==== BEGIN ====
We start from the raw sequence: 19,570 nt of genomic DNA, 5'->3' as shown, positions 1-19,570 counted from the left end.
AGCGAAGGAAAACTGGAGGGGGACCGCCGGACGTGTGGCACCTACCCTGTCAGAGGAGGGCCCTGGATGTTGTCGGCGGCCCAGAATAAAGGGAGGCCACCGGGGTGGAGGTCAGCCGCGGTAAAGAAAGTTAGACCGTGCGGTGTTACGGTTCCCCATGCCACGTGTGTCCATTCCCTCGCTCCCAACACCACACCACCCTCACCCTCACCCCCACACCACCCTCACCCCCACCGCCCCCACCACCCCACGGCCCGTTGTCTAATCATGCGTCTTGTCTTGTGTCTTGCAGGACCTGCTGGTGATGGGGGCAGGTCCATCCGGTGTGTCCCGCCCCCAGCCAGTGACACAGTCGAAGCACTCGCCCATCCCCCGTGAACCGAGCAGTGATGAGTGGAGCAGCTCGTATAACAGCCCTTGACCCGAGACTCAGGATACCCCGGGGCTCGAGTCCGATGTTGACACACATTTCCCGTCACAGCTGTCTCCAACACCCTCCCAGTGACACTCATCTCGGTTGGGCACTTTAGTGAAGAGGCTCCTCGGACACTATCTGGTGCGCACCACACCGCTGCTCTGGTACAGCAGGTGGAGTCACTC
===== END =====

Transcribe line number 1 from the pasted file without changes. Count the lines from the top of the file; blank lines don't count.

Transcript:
We start from the raw sequence: 19,570 nt of genomic DNA, 5'->3' as shown, positions 1-19,570 counted from the left end.